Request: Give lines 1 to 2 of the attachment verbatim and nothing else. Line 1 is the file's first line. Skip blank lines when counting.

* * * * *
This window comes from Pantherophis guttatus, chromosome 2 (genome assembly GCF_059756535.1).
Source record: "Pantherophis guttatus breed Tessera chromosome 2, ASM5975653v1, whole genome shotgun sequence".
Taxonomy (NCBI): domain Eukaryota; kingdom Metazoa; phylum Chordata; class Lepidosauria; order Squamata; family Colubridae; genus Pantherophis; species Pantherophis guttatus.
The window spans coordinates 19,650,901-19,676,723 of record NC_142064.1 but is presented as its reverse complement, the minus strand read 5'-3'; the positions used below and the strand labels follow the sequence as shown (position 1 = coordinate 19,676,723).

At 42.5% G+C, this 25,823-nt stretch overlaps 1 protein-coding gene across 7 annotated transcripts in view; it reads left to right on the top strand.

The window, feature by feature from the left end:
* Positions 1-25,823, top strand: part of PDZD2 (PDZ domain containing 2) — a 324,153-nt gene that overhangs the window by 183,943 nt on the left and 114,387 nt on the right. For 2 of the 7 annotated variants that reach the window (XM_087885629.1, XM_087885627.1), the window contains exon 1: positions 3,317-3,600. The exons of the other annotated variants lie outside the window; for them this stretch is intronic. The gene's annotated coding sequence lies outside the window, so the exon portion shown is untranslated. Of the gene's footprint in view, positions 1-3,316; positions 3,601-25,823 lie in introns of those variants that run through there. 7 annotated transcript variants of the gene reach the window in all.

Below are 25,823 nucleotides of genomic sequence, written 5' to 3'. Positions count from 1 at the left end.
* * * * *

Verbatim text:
This window comes from Pantherophis guttatus, chromosome 2 (genome assembly GCF_059756535.1).
Source record: "Pantherophis guttatus breed Tessera chromosome 2, ASM5975653v1, whole genome shotgun sequence".